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Analysis So the Government has become the proud single parent of a bouncing new super communications regulatory agency, Ofcom, writes Tom Steinberg.

Of course, the focus in the mainstream media has been on what this Christmas birth means for the BBC and other TV companies. But this is akin to concentrating on the content of the child's nappy instead of the whole infant.

By far the most important subsection of Ofcom will be whatever replaces Oftel, the telecoms regulator. This is because the nature and cost of the broadband infrastructure, run by operators like BT and NTL, will be the single biggest determinant of what type of communications industry we have.

If Britain can develop an extensive and highly competitive broadband market, then this will force changes on the communications market, which Ofcom can then regulate. If it cannot, then OFCOM’s raison d’etre is pulled away from beneath its feet.

Ofcom was set up to deal with the problems of 'convergence', i.e. what to do as the boundaries between communications technologies start to blur. But there's a snag; if there is no widespread introduction of broadband services, there is no meaningful convergence.

If there is no convergence, there are no convergence problems to be solved. And if there are no convergence problems, there is no need for a converged regulator.

Unfortunately, the White Paper has been pitched as if the introduction of broadband can be taken for granted, and so is hardly worth mentioning. It is evident from this assumption that the writers of the Paper must have been using the Government's own high speed intranet, isolated from the real world where getting broadband is patchy, endlessly delayed, unreliable and expensive.

Unsurprisingly, big, politically painful structural changes, such as ending the cable franchise system, which reduces land line competition to a duopolistic farce, are nowhere in sight.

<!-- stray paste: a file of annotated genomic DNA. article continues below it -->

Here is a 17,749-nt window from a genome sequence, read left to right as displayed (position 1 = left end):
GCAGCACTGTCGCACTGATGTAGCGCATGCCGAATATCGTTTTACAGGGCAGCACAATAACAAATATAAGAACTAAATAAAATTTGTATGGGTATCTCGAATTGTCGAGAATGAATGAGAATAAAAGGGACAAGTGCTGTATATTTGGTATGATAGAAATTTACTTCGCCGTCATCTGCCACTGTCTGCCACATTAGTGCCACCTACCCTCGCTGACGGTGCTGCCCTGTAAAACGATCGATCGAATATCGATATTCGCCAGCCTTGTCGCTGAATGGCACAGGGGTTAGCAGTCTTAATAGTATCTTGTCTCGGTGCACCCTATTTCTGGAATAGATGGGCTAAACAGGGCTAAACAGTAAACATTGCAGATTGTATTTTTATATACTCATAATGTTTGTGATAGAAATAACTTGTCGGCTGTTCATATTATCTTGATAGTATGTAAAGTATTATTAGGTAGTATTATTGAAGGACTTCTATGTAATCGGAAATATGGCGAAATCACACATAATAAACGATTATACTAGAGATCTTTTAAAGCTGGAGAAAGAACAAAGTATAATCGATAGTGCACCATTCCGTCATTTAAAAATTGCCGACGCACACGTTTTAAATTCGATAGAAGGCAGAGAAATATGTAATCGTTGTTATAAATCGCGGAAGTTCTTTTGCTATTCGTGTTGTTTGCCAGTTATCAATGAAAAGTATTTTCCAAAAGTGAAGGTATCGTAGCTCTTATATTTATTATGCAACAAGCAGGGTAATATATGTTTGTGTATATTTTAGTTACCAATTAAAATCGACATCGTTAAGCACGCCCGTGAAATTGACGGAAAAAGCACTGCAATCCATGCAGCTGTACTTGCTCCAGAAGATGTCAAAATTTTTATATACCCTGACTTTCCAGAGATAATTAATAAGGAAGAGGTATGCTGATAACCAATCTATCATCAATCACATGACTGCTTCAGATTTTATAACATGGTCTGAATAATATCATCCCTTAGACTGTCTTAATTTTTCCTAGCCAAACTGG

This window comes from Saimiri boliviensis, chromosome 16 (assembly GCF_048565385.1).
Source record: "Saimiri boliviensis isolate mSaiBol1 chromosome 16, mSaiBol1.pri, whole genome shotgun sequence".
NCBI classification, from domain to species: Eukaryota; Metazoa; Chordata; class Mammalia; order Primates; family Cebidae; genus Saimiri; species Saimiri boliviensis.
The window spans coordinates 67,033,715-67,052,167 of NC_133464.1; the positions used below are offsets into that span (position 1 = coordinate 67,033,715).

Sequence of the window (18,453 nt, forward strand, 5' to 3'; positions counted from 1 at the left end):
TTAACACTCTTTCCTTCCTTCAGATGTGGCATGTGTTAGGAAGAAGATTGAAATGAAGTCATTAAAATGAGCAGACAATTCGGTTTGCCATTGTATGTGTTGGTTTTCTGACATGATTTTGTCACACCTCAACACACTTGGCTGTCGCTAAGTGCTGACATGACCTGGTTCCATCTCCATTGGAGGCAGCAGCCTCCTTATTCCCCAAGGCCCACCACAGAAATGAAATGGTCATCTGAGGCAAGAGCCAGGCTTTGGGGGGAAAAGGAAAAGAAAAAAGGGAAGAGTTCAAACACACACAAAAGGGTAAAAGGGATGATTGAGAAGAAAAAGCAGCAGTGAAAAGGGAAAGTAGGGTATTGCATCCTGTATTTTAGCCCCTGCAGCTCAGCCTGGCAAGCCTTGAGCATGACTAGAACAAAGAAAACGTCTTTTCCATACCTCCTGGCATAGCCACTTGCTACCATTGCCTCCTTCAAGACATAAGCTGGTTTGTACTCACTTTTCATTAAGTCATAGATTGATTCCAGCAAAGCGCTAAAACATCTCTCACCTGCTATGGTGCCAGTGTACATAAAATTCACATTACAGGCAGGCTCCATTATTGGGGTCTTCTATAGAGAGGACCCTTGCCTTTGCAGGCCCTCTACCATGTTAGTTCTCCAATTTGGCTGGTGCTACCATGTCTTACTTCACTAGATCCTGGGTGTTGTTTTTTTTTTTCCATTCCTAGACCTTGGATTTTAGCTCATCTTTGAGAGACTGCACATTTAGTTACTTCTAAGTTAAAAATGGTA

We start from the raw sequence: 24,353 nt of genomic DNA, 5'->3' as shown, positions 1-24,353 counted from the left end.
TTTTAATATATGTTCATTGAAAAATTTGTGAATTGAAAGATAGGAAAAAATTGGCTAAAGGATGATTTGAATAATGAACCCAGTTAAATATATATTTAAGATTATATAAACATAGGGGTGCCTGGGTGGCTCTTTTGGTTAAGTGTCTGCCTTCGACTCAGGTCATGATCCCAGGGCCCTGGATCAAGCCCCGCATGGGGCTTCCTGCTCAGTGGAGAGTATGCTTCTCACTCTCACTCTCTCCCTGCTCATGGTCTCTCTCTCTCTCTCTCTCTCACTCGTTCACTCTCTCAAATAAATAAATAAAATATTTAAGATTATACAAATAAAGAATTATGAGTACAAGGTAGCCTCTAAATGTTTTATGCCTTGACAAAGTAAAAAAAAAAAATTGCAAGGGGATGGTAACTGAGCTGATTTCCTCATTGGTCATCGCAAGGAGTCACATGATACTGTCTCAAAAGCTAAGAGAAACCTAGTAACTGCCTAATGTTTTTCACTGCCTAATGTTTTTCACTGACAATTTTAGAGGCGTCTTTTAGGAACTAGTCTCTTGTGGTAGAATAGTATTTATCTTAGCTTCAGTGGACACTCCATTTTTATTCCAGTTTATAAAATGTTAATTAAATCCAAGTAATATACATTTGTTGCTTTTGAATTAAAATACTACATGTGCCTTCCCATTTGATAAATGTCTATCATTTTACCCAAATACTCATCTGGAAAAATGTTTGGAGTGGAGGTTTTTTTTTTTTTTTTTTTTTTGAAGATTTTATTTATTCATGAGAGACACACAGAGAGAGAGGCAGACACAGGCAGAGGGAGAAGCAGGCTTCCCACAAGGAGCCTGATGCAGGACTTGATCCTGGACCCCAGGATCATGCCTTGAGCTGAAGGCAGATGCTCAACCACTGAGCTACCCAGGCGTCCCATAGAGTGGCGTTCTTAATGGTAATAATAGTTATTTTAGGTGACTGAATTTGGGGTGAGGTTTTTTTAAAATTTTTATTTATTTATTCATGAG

The saddest thing about the White Paper is the lack of real understanding about convergence. While Ofcom has nominally been created to deal with convergence, there are many signs that those writing it really can’t get their heads round the idea. The presentation of the White Paper was littered with references to TV and the Internet, and 'tiers' for dealing with them separately. The implicit expectation is that channel-based broadcast TV will be the major communications form for a long time to come. This should not be for the government to decide.

The real challenges presented by convergence seem to have been mostly passed over. There is no mention as to what the government will do, if, for example, a major media company moves abroad and starts broadcasting only over the Internet. Perhaps we should not be too surprised by such a lack of vision. The clumsy reference in the White Paper' foreword to "High-speed phone lines" will amuse those who found the naïve anti-criminal provisions in the RIP bill laughably easy to circumnavigate.

The government will have to do more than this White Paper suggests to convince us that it understands technology well enough to intelligently deal with problems as tough as regulating the internet. Luckily it is not too late, as much detail remains to be filled in. Suggestions anybody? ®

Tom Steinberg is a researcher and IT manager for a think tank, the Institute of Economic Affairs. The above views are his and his alone and have nothing to do with the Institute.

Related Link

The Communications White Paper

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